Call for better bus services supported by councillors

A call for better, democratically accountable bus services across Strathclyde has been supported by members of Inverclyde Council.

At a meeting of the council on Thursday 7 December 2023, councillors agreed a motion by Councillor Paul Cassidy, seconded by Councillor Martin McCluskey, for the authority to write to SPT and the Scottish Government regarding bus provision across the area.

The council agreed with the motion that: “A new model of bus provision for Strathclyde must be developed that is integrated and democratically accountable.”

It also called on the Scottish Government to support local authorities and transport authorities which are looking into replacing deregulated bus systems with models of regulation or common ownership, with fair funding and regulation.

Bus deregulation was brought in following the Transport Act 1985 which took services out of public ownership and into private businesses.

Councillor Cassidy welcome the support for his motion. He said: “Bus services are an essential public service and I welcome the support of fellow members in recognising this and in calling for radical transformation change to our bus network. Our bus market has been failing passengers, the public, and failing to meet its own objectives. 

“Only where bus services are run on different principles do we see radical change. You just have to look at London where bus regulation is at a high standard, Lothian Buses in Edinburgh and the recently launched Bee Network in Manchester, pioneered by the Mayor Andy Burnham, to see that regulation and franchising can work well. 

“We can and should do things differently, the need for a departure from the current deregulated market is clear. It's time for a comprehensive overhaul of the dysfunctional bus market, shifting our focus from profit to passengers.

"We must establish an indispensable public service that is not only modern, integrated, and affordable but also well-coordinated through a franchise network designed to cater to the needs of the people of Inverclyde." 

The full text of the motion for Better Buses for Strathclyde is as follows:

This Council notes: • The ‘Strathclyde Regional Bus Strategy and Delivery Plan: Case for Change’ report presented to Strathclyde Partnership for Transport’s Board on 29 September 2023.

 • That the evidence-based report has found that bus use is in ‘sustained, long-term decline’ in Strathclyde, with bus patronage, the size of bus networks, bus service frequency and network coverage all falling.

• That despite decline in bus networks, bus fares continue to rise in Strathclyde at a higher rate than inflation and at a higher rate than the cost of travelling by other modes of transport.

• That the current model of bus service has failed to deliver integrated London-style ticketing or an integrated approach to public transport planning.

• That in 2021/22 public sector support represented 56 per cent of bus operator revenues in Scotland.

• The new powers available to transport authorities under the 2019 Transport Act.

• The calls from the ‘Better Buses for Strathclyde’ campaign for the SPT Board to ensure its Bus strategy sets out clear plans to use these new powers to improve bus services in Strathclyde.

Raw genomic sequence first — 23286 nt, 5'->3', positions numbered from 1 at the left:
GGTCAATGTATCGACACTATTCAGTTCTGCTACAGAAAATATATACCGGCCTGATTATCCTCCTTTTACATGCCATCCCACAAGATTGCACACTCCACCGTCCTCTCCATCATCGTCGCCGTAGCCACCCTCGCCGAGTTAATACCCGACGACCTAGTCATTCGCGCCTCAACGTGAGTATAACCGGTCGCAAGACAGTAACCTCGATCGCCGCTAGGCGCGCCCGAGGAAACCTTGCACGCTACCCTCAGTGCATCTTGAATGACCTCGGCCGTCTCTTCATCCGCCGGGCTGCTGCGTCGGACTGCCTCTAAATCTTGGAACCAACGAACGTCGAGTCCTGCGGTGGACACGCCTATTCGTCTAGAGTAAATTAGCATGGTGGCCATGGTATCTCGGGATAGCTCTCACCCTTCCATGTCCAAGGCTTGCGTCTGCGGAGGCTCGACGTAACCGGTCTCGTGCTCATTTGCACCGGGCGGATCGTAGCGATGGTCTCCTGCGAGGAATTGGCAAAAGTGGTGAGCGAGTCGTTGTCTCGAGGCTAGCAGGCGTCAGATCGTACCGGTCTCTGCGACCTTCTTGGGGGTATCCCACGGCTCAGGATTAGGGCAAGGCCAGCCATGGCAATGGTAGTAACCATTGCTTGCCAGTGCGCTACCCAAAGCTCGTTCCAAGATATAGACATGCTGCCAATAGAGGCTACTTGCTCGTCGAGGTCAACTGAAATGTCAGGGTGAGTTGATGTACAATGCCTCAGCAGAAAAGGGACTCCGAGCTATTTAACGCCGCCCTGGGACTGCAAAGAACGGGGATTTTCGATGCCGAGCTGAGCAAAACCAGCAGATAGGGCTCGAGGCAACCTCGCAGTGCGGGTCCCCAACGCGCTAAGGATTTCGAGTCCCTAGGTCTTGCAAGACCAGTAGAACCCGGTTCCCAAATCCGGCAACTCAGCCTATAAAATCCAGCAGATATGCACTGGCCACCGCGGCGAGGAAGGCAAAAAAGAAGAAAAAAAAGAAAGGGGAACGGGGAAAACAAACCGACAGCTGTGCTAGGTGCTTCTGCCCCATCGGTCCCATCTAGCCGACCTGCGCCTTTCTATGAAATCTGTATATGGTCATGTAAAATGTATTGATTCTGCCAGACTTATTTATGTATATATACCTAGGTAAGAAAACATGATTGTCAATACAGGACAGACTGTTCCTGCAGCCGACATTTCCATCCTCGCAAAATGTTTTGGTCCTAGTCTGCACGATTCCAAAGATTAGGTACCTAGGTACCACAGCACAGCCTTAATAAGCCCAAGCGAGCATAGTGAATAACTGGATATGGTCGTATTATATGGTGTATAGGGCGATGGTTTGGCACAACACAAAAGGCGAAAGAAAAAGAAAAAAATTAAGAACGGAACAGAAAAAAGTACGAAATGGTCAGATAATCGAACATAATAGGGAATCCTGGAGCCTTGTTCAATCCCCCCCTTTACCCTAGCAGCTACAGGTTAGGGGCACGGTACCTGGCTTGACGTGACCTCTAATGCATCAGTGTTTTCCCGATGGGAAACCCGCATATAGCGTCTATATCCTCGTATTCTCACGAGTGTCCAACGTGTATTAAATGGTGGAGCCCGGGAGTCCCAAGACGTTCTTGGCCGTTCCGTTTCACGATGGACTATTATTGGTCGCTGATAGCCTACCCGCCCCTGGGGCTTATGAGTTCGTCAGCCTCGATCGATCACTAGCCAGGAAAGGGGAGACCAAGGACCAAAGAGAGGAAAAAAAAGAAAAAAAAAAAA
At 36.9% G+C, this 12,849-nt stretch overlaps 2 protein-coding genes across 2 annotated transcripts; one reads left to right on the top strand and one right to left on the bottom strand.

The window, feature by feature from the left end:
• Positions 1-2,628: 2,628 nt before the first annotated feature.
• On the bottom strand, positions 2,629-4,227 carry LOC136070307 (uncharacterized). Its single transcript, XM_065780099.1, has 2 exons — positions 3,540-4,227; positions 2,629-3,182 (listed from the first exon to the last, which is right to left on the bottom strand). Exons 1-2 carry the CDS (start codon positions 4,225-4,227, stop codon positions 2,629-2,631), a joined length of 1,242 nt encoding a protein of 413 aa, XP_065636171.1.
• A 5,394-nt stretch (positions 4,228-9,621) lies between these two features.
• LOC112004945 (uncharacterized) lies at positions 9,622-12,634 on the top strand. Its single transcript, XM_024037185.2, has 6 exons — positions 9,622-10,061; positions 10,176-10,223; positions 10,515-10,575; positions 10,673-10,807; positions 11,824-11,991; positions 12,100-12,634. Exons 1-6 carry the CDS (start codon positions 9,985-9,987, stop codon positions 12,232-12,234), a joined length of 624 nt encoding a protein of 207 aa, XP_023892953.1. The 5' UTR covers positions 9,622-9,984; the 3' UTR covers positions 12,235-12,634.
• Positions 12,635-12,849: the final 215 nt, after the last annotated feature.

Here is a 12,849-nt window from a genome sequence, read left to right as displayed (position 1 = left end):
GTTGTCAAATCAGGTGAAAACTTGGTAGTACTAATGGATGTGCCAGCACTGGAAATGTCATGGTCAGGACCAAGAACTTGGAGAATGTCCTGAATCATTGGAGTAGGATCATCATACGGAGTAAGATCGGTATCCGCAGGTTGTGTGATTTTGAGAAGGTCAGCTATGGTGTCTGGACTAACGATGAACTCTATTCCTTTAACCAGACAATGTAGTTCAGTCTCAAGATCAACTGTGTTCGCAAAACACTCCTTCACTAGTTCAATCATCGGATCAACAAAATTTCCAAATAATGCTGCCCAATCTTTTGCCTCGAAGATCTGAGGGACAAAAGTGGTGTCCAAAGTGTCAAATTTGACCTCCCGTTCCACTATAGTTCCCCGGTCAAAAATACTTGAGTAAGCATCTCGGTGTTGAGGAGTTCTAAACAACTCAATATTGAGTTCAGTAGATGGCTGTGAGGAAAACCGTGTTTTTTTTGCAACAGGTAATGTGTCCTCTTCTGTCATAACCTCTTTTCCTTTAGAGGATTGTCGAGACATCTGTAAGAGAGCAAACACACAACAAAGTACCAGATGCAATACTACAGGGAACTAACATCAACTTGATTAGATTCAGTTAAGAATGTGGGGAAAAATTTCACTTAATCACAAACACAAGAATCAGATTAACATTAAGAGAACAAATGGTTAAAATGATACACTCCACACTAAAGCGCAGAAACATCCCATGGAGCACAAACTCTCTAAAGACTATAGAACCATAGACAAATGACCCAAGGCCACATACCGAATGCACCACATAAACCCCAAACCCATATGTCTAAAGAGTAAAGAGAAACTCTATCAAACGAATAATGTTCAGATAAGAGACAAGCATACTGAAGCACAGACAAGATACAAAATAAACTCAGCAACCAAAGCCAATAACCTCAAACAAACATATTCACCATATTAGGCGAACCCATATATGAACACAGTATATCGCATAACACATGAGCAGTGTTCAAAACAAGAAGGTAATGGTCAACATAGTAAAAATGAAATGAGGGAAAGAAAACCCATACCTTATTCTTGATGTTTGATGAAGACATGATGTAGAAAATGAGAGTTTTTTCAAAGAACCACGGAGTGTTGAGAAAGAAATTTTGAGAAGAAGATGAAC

• The recently published Centre for Cities report ‘Miles Better: Improving public transport in the Glasgow City Region’, which calls for the franchising of the bus network supported by a 10-year funding deal from the Scottish Government.

This Council believes: • The current deregulated model of bus provision is inadequate and that there is now a compelling case for changing the model of bus provision across Strathclyde.

• A new model of bus provision will enable bus services and public transport across Strathclyde to contribute more towards a healthier environment, inclusive economic growth and an improved quality of life for the people and communities of Strathclyde.

This Council agrees to write to SPT and the Scottish Government to communicate its view that:

• A new model of bus provision for Strathclyde must be developed that is integrated and democratically accountable.

• A new model of bus provision must contribute towards Regional Transport Strategy objectives and policies set out by SPT.

• The Scottish Government must support local authorities and transport authorities seeking to replace deregulated bus models with models of regulation or common ownership, with fair funding and regulation that respects the autonomy and democratic wishes of Scotland’s communities and regions.”

Councillor Martin McCluskey, who seconded the motion, added: “Bus transport is the most popular form of transport across Scotland, but right now it's not properly meeting the needs of passengers. What we want is a fully integrated transport system which serves people across the country, and not a patchwork service. 

“I, like many of my colleagues across the council, receive enquiries from people whenever changes are made to local bus services. But we have no power over the bus services that are crucial for people's lives and the health of our local economy. 

“We need change and we need support from the Scottish Government to make that change.”

The motion was carried by 20 votes to 2.

The full council meeting is available to watch on the Inverclyde Council YouTube channel and associated papers are on the council website. Both links are in the top right column.